5.   See, for example, Martin Sieff, "NATO Sees U.S. Staying in Bosnia," The Washington Times, May 8, 1996, p. 1; Carl Bildt, "Keeping Bosnia in One Peace," The Washington Post, March 31, 1996, p. C2; "The Long Haul in Bosnia," Economist (London), March 28, 1996, p. 20; "Bosnian Economy Called Peace Threat," The Washington Times, March 28, 1996, p. 4; and Craig R. Whitney, "NATO Urged to Keep Force in Bosnia After Pullout Date," The New York Times, March 21, 1996, p. 1. Carl Bildt, the High Representative for Bosnia, has remarked that the civil side of implementation is on a 2-year schedule. Bradley Graham, "Shalikashvili Again Endorses Bosnia Withdrawal Schedule," The Washington Post, April 3, 1996, p. A16. Early in the IFOR deployment, Lieutenant General (UK) Michael Walker, Commander of the Allied Command Europe (ACE) Rapid Reaction Corps (ARRC), acknowledged that, "I quite clearly see there is going to be a requirement for a follow-on organization." Rick Atkinson, "?The Big Question Mark' in Bosnia," The Washington Post, January 8, 1996, p. 11.
6.   While it may seem early for such a discussion, the decision point is fast approaching. Leaders from the Executive Branch, Congress, and DOD adamantly reaffirm a U.S. departure will start in mid-December 1996. (See Friedman, "Exit Strategy," p. 21.) It took 65 days to complete deployment of U.S. forces into Bosnia-Hercegovina. Removing the personnel and materiel of a year-long build up will likely be more difficult and time consuming. (See Rick Atkinson, "Next Topic: Getting Out of Bosnia," The Washington Post, March 22, 1996, pp. 1, 27.) Considerable planning for a withdrawal would have to precede actual movement of forces and will have to commence in the not too distant future. Policy decisions necessary to guide those deliberations will have to be taken in advance of the actual military planning. Indeed, Carl Bildt, the High Representative, has indicated that such a decision must be made by June (Laura Silber and Bruce Clarke, "West Fearful For Post-IFOR Bosnia," The Financial Times, London, April 1, 1996, p. 3).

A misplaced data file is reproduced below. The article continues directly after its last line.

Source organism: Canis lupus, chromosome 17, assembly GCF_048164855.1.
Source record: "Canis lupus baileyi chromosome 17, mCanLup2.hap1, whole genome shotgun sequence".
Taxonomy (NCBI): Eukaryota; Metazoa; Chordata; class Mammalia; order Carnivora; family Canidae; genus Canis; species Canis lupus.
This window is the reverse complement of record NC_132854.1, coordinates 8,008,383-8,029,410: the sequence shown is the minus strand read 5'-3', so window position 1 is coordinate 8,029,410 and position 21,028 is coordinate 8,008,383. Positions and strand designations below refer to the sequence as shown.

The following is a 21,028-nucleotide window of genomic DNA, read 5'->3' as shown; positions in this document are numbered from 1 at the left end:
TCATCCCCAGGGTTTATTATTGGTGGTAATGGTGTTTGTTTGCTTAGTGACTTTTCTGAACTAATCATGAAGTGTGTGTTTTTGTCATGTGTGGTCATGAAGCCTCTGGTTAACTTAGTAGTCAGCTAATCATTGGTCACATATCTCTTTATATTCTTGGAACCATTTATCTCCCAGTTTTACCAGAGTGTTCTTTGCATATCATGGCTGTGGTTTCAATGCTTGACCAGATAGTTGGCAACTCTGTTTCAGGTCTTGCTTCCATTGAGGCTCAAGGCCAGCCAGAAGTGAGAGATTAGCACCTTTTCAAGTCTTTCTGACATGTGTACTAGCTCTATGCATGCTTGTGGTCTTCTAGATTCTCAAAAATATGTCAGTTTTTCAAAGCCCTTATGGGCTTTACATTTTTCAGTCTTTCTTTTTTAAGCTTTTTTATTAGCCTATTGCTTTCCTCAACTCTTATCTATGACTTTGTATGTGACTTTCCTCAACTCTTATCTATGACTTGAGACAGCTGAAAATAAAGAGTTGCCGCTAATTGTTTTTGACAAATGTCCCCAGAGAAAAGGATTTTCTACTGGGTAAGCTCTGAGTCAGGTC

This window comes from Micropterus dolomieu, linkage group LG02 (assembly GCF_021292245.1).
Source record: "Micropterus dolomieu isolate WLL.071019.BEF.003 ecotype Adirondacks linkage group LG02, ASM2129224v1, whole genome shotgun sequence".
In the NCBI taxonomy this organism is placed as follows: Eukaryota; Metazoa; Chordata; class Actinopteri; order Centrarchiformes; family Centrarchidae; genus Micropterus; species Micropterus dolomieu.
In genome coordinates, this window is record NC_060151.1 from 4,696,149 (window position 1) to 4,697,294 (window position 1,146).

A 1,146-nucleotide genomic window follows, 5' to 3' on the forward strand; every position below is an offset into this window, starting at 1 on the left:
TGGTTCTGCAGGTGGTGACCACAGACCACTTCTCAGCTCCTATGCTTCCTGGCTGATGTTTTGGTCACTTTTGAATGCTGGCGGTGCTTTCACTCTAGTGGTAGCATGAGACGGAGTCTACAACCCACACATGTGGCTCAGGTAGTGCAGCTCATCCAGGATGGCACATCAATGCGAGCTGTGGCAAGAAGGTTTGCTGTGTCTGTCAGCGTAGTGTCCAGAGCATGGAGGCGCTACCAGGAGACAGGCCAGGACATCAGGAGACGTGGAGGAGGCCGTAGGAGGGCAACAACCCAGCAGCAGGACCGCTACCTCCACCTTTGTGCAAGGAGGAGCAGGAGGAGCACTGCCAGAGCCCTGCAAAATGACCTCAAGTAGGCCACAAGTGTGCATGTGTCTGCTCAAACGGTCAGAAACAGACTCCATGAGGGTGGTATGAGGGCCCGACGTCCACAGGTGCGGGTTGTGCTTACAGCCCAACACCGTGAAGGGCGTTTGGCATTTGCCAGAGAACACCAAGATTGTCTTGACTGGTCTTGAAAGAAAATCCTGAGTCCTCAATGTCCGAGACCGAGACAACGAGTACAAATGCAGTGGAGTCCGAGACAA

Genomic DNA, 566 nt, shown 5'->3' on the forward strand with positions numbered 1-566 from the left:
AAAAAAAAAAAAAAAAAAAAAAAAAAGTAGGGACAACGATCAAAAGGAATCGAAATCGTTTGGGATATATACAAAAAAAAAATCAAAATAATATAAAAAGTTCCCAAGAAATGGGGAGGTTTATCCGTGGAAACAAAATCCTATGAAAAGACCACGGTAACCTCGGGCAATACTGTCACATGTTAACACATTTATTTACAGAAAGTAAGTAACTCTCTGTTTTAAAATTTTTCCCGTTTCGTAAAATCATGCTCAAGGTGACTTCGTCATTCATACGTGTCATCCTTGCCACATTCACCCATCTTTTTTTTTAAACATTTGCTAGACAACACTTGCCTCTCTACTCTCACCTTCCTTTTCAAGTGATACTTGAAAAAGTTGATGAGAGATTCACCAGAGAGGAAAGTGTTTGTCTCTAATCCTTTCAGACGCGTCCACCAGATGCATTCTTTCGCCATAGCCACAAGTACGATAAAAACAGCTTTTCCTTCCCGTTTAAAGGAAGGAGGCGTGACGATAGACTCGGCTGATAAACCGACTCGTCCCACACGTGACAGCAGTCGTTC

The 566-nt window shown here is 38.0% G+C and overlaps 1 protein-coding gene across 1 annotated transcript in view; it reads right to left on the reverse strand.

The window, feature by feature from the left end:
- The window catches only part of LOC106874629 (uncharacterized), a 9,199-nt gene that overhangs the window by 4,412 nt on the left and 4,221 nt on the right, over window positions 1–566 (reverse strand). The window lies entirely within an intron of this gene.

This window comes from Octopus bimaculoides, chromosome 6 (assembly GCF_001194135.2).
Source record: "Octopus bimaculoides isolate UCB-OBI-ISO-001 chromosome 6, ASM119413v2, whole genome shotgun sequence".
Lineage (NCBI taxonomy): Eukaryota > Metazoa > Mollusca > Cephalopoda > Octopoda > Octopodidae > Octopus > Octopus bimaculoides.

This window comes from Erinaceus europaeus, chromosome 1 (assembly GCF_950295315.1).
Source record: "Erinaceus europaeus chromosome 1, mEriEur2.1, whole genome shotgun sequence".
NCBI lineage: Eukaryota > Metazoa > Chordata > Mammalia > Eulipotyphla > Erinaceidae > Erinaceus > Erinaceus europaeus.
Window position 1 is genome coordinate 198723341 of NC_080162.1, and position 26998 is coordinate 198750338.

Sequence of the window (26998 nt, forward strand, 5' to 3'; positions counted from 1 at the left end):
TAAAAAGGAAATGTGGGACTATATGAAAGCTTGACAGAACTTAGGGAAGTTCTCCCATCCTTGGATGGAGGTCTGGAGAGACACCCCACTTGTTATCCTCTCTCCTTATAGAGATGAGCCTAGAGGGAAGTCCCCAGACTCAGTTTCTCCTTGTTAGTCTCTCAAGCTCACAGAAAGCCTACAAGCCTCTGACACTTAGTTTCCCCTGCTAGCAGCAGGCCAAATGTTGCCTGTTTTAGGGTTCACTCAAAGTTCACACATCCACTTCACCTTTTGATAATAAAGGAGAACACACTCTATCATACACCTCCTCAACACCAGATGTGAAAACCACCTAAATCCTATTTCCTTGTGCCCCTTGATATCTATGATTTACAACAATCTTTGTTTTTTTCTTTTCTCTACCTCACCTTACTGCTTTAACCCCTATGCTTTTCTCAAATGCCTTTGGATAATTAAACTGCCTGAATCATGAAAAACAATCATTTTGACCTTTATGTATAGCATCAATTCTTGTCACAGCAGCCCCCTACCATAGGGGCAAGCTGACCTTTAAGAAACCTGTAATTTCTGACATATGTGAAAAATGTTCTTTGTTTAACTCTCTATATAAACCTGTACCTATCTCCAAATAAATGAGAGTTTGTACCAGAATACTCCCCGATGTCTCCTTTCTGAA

7.   A public decision to remain may result in factions dragging their feet, and diminishing the impetus to work toward a lasting political solution before IFOR departs. Conversely, a public announcement might provide more incentive to turn to the long-term demands of a settlement and a disincentive to prepare for resumed conflict if IFOR departs before the basis for a lasting settlement can be established.
94.   GFAP, Annex 1-A, Agreement on the Military Aspects of the Peace Settlement, Article VI, paragraph 3.
95.   See, for example, comments contained in Harry Summers, "Mission Creeps," The Washington Times, April 11, 1996, p. 15; Graham, "Shalikashvili Again Endorses Bosnia Withdrawal Schedule," p. A16; Rick Atkinson, "NATO, U.S. Army at Odds Over War Crimes Mission in Bosnia," The Washington Post, March 11, 1996, p. A15; Philip Shenon, "G.I.s in Bosnia Shun Hunt for War-Crime Suspects," The New York Times, March 2, 1996, p. A3; Moreover, discussion of IFOR not becoming involved in hunting war crimes suspects, crowd control, or police activities has been an issue at nearly every IFOR press conference in recent weeks. See various conferences archived at gopher://
marvin.stc.nato.int: 70/11/yugo.
96.   NATO and IFOR have indicated that such shifts will commence shortly. See, for example, Karen Blakeman, "IFOR Now Turns to Helping Rebuild," Stars and Stripes (Europe), April 23, 1996, p. 4; Edith M. Lederer, "Rebuilding Bosnia Is Now a Mission for NATO Troops," The Washington Times, March 26, 1996, p. 11; IFOR AFSOUTH Transcript March 25, 1996, p. 2; and NATO Press Release (96) 60, April 29, 1996.
97.   Specific tasks might include:
@ENDNOTESPACING = a. Continue to enforce the military elements of the GFAP (ZOS, IEBL, etc.).
@ENDNOTESPACING = b. Provide general secure environment.
@ENDNOTESPACING = c. Promote freedom of movement.
@ENDNOTESPACING = d. Provide reaction forces, "sticks" if necessary to ensure compliance.
@ENDNOTESPACING = e. Provide support (not take the lead) to civil agencies in implementing the civil portions of the GFAP. Civil and military efforts must proceed in tandem if the basis for a lasting political settlement is to be achieved, and U.S. national objectives are to be attained.
@ENDNOTESPACING = f. Assist in confidence building measures, overseeing the implementation of the arms control provisions as they are worked out.
@ENDNOTESPACING = g. Perhaps most importantly continue to
act as the (most) honest broker in arbitrating military, and, if necessary, civil issues concerning the implementation of the agreement.
@ENDNOTESPACING = h. Continue to serve as a deterrent force that prevents the factions from resuming the war.
98.   General John Shalikashvili, Chairman, Joint Chiefs of Staff has indicated the United States may reapportion its force mix. Karen Blakeman, "NATO Won't Cut Bosnia Troops, but May Alter Mix, General Says," Stars and Stripes (Europe), April 24, 1996, p. 1.
99.   In the post-Cold War era, a maneuver brigade has become the "coin of the realm" for participation and leadership in multinational formations.